The Quantum Technologies group is part of the Applied Physics Department at the University of Geneva, which enjoys a high reputation internationally and is excellently equipped for performing world-class research. We have active collaborations with the international research community, and locally are home to a network of research groups also working on quantum memories and repeaters, macroscopic quantum systems, non-locality and entanglement, quantum thermodynamics, quantum optics theory, and biophotonics. We offer a highly attractive research environment and salaries according to Swiss standards.
QKD in Modern Telecommunications Networks: The successful applicant will be part of the MSCA doctoral network QSI (Quantum-Safe Internet) and will study telecom network designs and the co-existence of quantum and classical signals in optical networks as well as developing next-generation QKD systems to simplify the integration and optimise their performance in optical networks. One of the remaining challenges is to produce QKD network equipment that can easily be integrated with modern communications networks and enable the co-existence of classical and quantum channels, as well as a quantum network multiplexing many channels between many different transmitters and receivers. Full details can be found here.
Entangled two-photon absorption in atoms and molecules: The successful applicant will study different biomolecular and simple atomic samples to better understand the origins of the quantum advantage in entangled two-photon absorption (ETPA) – a quantum analogue to classical two photon absorption schemes. The first goal is to improve the performance of these experiments. This will include experimentally developing better entangled photon pair sources in different wavelength regimes as well as improved fluorescence collection and imaging schemes. They will also study plasmonic nanoarrays to improve absorption and fluorescence characteristics. The results of these studies should allow us to compare possible quantum solutions with existing classical applications. Full details can be found here.
Superconducting nanowire single-photon detector development: The successful applicant will work on expanding the frontier of superconducting nanowire single-photon detectors (SNSPDs). This will include the creation of novel designs and architectures, combined with a strong focus on developing new fabrication processes to improve the performance of such detectors. The candidate will work both in the state-of-the-art laboratories at the University of Geneva, and in the cleanroom at École Polytechnique Fédérale de Lausanne (EPFL). The detectors will subsequently be characterised in our state-of-the-art cryostats, before use in experiments either here at the university, or in collaboration with other institutions. Full details can be found here.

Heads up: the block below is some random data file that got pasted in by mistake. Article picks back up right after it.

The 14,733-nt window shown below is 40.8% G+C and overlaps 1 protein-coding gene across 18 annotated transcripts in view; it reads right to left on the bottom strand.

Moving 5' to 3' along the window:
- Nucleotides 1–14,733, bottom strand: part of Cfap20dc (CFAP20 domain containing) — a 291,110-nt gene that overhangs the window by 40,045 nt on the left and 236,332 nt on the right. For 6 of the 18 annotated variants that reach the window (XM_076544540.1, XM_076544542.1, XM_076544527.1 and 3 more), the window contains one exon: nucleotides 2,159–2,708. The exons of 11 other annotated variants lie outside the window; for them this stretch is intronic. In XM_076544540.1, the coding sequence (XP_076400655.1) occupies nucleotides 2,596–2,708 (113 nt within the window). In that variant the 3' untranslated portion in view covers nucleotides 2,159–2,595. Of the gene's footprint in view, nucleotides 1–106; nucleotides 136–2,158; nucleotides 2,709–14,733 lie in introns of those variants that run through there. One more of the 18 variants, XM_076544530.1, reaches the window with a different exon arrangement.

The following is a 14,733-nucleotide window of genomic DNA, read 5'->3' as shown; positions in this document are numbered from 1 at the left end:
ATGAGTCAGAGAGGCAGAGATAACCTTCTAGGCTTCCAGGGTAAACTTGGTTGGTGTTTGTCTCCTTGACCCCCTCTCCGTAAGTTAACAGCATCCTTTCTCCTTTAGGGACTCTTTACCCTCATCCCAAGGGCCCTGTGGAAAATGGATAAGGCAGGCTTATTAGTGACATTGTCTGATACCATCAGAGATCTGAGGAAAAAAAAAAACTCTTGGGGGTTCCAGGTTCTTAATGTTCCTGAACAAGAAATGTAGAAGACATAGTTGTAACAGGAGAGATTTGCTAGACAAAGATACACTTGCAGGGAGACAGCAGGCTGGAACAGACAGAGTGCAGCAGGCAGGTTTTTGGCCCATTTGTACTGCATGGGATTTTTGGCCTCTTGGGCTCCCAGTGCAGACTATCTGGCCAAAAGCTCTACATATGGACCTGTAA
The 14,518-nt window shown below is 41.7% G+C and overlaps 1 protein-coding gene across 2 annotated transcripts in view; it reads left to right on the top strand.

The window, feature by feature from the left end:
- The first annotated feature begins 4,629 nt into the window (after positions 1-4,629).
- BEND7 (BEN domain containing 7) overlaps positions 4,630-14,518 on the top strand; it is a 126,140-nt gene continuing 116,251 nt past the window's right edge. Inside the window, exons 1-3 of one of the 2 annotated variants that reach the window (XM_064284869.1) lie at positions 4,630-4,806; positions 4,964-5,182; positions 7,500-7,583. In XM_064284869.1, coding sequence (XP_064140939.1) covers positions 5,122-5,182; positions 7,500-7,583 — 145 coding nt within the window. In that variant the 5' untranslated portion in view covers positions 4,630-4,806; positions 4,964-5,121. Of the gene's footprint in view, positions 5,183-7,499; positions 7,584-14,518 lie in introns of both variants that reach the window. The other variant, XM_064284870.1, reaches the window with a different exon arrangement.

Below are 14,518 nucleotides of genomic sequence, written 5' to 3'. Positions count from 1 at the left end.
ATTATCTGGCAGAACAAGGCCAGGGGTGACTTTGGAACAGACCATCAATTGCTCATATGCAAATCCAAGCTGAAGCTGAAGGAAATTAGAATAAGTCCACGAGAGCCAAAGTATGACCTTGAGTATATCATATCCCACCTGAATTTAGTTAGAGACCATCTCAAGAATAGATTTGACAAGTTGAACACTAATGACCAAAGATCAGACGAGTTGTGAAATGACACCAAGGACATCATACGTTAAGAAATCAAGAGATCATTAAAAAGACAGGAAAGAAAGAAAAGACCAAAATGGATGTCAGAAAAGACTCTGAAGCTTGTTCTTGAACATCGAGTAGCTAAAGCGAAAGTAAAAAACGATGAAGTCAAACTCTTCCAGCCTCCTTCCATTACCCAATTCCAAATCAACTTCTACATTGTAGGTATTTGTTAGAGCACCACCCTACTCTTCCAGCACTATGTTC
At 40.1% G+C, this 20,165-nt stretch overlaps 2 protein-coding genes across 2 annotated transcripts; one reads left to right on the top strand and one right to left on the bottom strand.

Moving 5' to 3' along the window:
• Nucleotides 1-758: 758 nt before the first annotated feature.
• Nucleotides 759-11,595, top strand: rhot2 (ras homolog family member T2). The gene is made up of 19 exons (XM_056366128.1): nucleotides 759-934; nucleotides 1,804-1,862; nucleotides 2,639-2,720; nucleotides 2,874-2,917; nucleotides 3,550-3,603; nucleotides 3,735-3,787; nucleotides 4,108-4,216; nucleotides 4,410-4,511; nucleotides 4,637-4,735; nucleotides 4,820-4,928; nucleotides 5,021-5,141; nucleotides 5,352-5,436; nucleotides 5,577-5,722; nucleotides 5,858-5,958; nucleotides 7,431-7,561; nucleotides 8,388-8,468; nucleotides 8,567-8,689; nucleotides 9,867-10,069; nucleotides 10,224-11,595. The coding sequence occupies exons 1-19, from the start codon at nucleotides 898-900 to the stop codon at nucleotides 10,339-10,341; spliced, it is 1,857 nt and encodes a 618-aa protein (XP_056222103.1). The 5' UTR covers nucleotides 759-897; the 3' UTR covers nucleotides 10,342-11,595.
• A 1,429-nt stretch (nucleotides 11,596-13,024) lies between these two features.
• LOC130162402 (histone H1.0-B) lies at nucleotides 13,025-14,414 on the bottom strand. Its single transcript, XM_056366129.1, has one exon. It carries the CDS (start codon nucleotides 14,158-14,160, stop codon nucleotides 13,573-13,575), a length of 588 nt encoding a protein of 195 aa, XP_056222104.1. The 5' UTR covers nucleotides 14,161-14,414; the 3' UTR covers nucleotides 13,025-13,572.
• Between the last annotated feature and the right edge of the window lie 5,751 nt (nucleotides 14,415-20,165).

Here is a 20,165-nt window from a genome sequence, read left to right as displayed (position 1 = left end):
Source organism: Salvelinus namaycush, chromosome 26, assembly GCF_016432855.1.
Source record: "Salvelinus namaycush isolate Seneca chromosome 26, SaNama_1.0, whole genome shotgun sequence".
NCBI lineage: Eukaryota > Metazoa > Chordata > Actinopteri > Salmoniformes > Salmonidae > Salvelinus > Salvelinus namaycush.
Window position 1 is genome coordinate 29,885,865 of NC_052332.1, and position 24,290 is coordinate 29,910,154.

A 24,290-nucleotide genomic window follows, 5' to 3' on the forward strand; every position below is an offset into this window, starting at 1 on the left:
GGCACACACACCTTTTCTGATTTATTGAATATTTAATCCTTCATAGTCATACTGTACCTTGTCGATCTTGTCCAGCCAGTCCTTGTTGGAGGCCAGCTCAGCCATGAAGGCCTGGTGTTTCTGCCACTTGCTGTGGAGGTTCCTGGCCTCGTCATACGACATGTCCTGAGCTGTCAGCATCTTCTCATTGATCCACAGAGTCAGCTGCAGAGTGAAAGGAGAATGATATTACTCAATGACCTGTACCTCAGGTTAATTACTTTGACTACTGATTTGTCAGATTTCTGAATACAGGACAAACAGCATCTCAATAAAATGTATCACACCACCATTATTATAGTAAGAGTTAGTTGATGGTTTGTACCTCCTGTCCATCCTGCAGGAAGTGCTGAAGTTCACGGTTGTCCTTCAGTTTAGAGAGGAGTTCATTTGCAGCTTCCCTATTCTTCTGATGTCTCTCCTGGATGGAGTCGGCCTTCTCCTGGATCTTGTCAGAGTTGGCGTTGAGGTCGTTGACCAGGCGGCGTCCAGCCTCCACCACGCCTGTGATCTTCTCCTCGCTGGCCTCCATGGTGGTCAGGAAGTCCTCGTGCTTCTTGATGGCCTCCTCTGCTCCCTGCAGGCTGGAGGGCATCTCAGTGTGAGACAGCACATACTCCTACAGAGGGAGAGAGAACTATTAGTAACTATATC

In general, we are always seeking outstanding candidates looking for PhD positions. Our group is exploring and developing quantum technologies such as photon sources and single photon detectors, and their application in quantum communication ranging from applied to more fundamental perspectives, as well as emerging cross-disciplinary applications. The candidates must have a completed masters degree in physics or related disciplines with excellent grades, be highly motivated, and enjoy working in an international team.
PhD Applications: Candidates should send an e-mail with a CV and motivation letter to either Hugo Zbinden or Rob Thew. Please also identify 2-3 people who may be contacted to provide recommendation letters.
We are always happy to hear from students interested in doing their Masters in any of our research areas. Places are limited so it is advised to contact either Hugo Zbinden or Rob Thew in the first instance to check availability.
We are also happy to hear from students interested in doing an internship in any of our research areas. Places are limited so it is advised to contact either Hugo Zbinden or Rob Thew in the first instance to check availability.